News

REVEALED: Why our fruit and vegie prices are about to rise

Hal's Fruit World lessee Mark Watson is afraid he won't be able to compete against major supermarkets when wholesale produce prices increase.
Hal's Fruit World lessee Mark Watson is afraid he won't be able to compete against major supermarkets when wholesale produce prices increase. Jarred Sferruzzi

RECOVERY efforts from Cyclone Debbie are well under way in the Mackay region, but for farmers and sellers, the headache's only just begun.

As growers lick their wounds after the storm swept through, independent fruit and vegetable shops will be hit with wholesale price increases that major supermarkets are unlikely to face.

Debbie caused havoc in some of the state's prime agricultural areas and it's estimated 95% of the capsicums and tomatoes consumed in winter come from the region, along with huge volumes of beans and zucchinis.

Hal's Fruit World lessee Mark Watson, who remained open almost every day during the cyclone, said he'll start feeling the impacts straight away.

"We'll see price increases immediately because Bundaberg was smashed and that's where we're getting our product from now," Mr Watson said.

"Pretty much everything will see a price increase, all your rock melons, your tomatos, lettuce.

"In the next couple of months there'll be a lot of southern produce coming up."

 

Have you noticed an increase in fruit and vegetable prices since Cyclone Debbie?

This poll ended on 19 April 2017.

Current Results

Yes

50%

No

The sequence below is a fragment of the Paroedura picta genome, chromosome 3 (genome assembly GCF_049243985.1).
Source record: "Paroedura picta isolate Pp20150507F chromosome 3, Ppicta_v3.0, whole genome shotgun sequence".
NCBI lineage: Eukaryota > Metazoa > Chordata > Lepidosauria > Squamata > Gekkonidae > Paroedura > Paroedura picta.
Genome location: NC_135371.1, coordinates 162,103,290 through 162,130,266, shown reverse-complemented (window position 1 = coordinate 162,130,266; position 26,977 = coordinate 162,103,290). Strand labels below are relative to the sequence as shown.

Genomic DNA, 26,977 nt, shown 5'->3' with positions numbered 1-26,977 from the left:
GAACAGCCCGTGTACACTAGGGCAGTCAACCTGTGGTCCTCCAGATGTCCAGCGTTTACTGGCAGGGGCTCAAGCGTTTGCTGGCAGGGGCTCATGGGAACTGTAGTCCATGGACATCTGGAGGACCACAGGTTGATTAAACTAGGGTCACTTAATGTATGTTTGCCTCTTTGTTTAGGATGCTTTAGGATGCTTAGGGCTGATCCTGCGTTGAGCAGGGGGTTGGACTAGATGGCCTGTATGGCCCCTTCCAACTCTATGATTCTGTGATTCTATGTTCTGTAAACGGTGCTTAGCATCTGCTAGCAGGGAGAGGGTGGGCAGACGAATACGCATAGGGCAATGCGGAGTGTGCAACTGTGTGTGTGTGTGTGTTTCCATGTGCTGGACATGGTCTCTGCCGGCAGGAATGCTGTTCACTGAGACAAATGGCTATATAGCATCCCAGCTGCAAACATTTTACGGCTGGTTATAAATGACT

50%

This is not a scientific poll. The results reflect only the opinions of those who chose to participate.

 

While Mr Watson buys the majority of his products from farmers in Queensland and has agreements with them, that only sets a yearly price, which can fluctuate depending on conditions.

"If the supply is low, they'll charge more," he said.

"Pretty much the farmer sets the price. I can bargain a bit, but I don't like to too much as they've got to make a living too."

This differs to major supermarkets which have much larger buying power and existing long-term supply agreements which guarantee market prices.

While produce prices are expected to increase for everyone, Mr Watson believed the supply agreements would mean growers could not raise the wholesale price to make up for lost crops.

When asked about its supply agreements and changes in wholesale prices, in an email response a Woolworths spokesperson said they "work closely with our local growers and suppliers throughout the year and will continue to do so to evaluate any flow on impacts to supply following the recent weather events in central Queensland."

Hal's Food World currently purchases a head of iceberg lettuce for $5 and sells it for $5.99. As of Sunday, Woolworths online sells a head for $3.90.

CEO of leading industry body representing vegetable growers Ausveg, James Whiteside, said while retail prices are naturally affected by supply and demand, now more than ever Australians need to buy locally-grown produce.

"With growers facing a massive clean-up bill in the wake of this catastrophic weather event, it will make a huge difference if consumers commit to buying Australian-grown fruit and vegetables," Mr Whiteside said.

However, for Mr Watson, while he'd like to believe people would be interested in his locally bought produce, he knows costs are a factor.

"I'm absolutely afraid wholesale price increases might turn people away," he said.

"I have a set margin that I price everything to and I hardly ever go above or below that.

"It's because they've (supermarkets) got that set price all year round, farmers have to sell to them no matter what the market does."

Topics:  ausveg cyclone debbie farmer fruit grower independent vegetable woolworths